We’ve all heard stories of unscrupulous traders knocking on old people’s doors and claiming that their roof needs repairing, then making off with hundreds of pounds without having done any work.
Sadly, while researching common dodgy practices for an article for Which?, these stories seem more prevalent than I had originally thought.
Local councils and Trading Standards run different schemes to try to publicise known problems, so being part of local social media groups could help alert you to any issues in your area. But, whatever you do, don’t agree to work offered by someone who phones out of the blue or turns up unannounced.
This is the more extreme end of the rouge-trader scale. But there are a lot of less ‘shocking’ practices that can be just as costly and infuriating for the average homeowner.
Having spoken to traders, government organisations and our Which? Legal team – which often gets calls from consumers who have found themselves battling a trader – similar problems keep coming up.
Delays is one of them – either in starting the job or not finishing it on time – and work not being up to what was expected or promised. I’ve also heard of work not being completed, traders leaving jobs in unsafe situations and workers not being qualified to do what’s required in the first place.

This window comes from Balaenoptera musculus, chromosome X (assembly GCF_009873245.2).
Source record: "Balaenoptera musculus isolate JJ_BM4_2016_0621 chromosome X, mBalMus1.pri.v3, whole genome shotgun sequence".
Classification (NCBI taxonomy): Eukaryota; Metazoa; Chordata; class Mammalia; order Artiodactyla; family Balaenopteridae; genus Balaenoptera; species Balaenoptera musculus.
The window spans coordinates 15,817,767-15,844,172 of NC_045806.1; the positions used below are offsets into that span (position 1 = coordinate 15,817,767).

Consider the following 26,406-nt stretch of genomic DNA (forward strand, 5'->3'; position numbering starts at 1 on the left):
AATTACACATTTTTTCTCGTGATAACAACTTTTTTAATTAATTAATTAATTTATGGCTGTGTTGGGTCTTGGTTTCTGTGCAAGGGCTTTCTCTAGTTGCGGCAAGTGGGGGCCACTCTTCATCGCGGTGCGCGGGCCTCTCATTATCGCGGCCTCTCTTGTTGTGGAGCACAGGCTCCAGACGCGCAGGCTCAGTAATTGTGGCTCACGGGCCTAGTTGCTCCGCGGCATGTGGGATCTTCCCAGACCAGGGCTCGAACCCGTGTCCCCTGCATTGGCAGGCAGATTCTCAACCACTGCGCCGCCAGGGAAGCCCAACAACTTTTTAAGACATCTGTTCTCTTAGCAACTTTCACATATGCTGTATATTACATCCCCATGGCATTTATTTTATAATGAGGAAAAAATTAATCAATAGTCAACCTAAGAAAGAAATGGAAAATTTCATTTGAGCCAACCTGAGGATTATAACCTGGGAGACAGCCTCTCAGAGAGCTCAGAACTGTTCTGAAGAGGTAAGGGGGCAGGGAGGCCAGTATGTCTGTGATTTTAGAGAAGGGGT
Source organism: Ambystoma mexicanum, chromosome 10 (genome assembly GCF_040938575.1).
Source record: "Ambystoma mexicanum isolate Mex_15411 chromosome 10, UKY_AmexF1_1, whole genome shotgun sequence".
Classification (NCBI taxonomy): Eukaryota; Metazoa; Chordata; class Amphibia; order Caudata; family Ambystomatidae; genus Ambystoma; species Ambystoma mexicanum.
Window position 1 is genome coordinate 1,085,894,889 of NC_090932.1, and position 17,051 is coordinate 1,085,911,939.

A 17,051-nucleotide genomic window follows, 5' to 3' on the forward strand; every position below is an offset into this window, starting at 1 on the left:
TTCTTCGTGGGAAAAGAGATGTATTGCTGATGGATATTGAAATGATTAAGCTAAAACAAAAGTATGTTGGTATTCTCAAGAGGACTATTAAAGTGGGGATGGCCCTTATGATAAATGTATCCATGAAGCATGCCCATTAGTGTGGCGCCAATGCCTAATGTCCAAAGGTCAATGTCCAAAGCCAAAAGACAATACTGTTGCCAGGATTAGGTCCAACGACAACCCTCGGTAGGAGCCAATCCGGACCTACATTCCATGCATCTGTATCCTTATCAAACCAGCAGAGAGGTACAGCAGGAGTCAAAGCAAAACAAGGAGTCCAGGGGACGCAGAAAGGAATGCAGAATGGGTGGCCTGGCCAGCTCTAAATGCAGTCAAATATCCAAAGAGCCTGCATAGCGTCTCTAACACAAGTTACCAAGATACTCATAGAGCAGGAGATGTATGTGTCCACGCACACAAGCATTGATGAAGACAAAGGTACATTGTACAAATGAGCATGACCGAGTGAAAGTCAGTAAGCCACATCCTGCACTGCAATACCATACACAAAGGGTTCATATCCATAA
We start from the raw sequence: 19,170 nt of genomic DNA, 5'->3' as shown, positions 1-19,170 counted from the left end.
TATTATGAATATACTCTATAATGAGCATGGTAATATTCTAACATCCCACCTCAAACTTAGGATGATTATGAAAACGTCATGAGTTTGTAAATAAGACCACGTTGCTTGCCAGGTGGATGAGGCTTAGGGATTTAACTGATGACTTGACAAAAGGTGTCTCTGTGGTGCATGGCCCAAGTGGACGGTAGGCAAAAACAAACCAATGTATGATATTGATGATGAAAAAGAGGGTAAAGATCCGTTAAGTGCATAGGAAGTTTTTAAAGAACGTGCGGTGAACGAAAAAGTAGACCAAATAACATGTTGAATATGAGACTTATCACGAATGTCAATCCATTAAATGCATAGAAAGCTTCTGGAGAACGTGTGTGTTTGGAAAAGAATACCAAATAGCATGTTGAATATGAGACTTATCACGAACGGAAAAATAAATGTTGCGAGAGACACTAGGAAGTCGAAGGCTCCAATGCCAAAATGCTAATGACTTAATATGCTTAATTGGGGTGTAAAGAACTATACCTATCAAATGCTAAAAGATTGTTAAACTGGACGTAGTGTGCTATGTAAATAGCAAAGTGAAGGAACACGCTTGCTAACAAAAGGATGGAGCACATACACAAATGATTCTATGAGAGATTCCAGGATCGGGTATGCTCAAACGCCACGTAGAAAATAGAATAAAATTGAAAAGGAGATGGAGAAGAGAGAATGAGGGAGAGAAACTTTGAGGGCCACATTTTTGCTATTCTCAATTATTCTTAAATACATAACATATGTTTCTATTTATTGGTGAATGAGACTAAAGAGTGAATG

What to do if you’ve been stung
First and foremost, talk to the trader and try to resolve the issue amicably. Make sure you get something in writing – our page on dealing with builders details how to compile your letter to them.
Citizens Advice is then a good port of call for advice on where to go next as it works with other agencies to find a resolution. Our legal team is also here to help if you need guidance on what your rights are.
Going forward, get at least three quotes and opinions, and an agreement of the work that will be carried out, including the timings and cost, in writing.
Check references by speaking to previous customers and take a look at work completed, rather than just reading online reviews. If the trader needs certain qualifications for the work, verify them rather than taking their word for it.
We want to hear your experiences in order to shine a light on these shady dealings, and make sure consumers are armed with the information they need to avoid employing a rotten trader, as well as what to do if they’ve been affected.
Have you been caught out by a misleading trader working on your home? Have one of these scenarios happened to you or a loved one? Are there other home improvement scams that we haven’t heard about?